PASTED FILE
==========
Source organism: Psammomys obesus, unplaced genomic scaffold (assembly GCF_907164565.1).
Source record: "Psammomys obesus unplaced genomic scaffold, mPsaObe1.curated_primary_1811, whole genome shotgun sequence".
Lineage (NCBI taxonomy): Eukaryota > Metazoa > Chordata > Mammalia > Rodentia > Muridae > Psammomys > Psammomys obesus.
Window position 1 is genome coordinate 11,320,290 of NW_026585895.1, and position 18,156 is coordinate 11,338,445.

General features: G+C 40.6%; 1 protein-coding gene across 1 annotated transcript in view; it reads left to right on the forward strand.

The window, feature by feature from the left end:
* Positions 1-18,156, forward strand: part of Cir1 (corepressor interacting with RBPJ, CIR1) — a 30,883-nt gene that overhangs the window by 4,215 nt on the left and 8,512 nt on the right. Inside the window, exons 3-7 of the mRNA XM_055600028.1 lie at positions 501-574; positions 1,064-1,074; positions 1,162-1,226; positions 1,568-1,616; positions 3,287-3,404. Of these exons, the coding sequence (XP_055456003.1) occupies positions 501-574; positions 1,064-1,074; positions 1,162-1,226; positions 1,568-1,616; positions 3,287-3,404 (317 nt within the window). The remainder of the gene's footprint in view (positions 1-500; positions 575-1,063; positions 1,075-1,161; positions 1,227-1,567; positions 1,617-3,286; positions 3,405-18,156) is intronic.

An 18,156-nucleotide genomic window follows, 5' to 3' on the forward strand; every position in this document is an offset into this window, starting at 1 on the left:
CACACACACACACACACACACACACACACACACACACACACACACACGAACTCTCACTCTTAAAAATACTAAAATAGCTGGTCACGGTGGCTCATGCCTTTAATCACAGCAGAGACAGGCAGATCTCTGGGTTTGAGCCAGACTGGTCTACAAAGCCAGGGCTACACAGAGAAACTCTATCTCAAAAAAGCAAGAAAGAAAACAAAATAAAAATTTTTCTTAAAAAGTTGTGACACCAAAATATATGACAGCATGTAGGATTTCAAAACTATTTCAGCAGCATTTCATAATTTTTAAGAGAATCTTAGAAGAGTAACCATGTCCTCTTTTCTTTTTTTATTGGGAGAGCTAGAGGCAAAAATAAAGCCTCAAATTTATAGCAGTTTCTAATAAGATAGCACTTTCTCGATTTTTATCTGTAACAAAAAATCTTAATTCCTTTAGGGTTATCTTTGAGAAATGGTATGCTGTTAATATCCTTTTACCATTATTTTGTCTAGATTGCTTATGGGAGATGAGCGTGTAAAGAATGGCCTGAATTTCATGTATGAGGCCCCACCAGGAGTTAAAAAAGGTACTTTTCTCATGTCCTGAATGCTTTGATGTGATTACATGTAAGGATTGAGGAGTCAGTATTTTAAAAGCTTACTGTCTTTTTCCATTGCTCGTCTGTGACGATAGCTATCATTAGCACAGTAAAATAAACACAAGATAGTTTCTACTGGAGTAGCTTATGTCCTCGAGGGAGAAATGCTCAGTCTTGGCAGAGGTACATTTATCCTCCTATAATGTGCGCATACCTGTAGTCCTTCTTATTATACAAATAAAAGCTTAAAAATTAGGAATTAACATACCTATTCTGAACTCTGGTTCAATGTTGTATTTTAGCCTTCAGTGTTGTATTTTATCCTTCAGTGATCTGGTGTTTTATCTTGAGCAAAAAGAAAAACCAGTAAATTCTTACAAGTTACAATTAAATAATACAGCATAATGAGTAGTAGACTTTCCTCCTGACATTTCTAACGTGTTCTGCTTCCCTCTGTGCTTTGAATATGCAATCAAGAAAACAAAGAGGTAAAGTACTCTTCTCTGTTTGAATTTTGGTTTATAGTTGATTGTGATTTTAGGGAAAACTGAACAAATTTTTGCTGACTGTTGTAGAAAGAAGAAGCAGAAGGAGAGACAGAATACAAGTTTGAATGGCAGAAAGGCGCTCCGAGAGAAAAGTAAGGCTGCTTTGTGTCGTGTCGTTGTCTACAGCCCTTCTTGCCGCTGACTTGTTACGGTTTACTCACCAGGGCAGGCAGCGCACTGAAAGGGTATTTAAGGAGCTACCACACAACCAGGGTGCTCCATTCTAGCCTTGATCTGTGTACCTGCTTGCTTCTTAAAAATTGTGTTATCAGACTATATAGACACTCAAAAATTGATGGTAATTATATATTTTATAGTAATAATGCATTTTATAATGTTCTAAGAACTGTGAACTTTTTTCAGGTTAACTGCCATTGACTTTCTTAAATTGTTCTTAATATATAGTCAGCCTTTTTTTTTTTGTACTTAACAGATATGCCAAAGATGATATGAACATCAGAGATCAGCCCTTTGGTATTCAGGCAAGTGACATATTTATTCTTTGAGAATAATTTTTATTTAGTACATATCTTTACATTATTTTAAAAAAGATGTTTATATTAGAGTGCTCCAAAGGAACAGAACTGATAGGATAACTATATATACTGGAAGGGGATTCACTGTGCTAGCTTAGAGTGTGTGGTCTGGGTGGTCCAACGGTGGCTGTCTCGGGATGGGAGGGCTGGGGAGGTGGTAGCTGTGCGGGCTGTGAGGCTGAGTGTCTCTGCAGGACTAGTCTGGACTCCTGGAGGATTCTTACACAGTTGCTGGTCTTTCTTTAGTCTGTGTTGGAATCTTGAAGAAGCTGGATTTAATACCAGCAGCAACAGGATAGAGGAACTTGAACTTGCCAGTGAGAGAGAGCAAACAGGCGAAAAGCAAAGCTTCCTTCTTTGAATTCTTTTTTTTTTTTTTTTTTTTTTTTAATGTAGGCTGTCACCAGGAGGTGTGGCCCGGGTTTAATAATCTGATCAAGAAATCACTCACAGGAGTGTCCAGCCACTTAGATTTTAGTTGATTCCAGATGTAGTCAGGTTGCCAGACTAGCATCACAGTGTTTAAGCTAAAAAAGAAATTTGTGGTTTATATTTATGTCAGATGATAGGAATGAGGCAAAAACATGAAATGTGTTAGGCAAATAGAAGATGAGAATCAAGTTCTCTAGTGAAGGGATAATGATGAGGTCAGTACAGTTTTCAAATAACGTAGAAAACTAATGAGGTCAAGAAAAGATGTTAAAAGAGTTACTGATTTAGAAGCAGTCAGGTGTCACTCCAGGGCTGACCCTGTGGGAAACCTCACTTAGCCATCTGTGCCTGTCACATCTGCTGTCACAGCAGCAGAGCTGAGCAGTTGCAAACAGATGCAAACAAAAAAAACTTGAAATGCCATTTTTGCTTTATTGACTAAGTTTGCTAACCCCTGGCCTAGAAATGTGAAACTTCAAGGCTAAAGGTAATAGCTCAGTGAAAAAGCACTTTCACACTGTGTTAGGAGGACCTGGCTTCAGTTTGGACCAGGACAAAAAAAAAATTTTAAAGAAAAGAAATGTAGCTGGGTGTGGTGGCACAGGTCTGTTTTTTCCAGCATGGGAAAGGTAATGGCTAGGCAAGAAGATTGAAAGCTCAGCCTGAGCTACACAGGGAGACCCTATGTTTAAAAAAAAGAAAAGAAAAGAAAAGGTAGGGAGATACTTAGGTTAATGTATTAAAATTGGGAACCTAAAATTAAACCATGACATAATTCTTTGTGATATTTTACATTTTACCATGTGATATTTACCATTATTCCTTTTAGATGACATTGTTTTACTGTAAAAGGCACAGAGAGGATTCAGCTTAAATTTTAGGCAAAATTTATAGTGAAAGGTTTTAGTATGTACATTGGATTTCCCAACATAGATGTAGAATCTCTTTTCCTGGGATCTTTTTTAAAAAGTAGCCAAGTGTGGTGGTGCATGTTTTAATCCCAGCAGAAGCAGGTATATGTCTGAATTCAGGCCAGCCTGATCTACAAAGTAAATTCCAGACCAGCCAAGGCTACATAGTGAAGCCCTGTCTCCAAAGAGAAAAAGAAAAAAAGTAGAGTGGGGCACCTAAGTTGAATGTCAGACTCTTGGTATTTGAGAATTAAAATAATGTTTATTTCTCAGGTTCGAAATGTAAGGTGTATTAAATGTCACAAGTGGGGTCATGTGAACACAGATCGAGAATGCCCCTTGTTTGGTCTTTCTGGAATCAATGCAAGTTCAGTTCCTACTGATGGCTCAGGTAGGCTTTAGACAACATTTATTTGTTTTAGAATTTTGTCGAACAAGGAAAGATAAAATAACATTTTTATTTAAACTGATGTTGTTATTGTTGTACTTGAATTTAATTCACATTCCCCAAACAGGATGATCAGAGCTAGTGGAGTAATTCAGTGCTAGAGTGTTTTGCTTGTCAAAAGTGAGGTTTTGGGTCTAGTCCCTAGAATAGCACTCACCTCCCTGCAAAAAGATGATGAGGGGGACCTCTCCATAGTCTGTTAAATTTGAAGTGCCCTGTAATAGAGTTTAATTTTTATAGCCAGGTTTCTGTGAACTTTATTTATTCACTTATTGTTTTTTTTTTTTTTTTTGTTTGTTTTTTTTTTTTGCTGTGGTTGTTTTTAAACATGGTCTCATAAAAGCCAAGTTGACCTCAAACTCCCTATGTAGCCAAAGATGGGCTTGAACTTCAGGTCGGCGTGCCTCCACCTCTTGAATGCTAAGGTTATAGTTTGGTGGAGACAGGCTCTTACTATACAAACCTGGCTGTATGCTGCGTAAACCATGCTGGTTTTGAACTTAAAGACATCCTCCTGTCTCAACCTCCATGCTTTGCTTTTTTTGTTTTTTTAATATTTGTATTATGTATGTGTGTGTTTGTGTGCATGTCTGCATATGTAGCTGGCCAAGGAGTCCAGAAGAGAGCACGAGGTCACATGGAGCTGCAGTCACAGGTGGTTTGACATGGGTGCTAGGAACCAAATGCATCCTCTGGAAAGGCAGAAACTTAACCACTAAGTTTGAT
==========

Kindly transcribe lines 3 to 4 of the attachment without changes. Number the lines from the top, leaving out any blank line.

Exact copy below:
Lineage (NCBI taxonomy): Eukaryota > Metazoa > Chordata > Mammalia > Rodentia > Muridae > Psammomys > Psammomys obesus.
Window position 1 is genome coordinate 11,320,290 of NW_026585895.1, and position 18,156 is coordinate 11,338,445.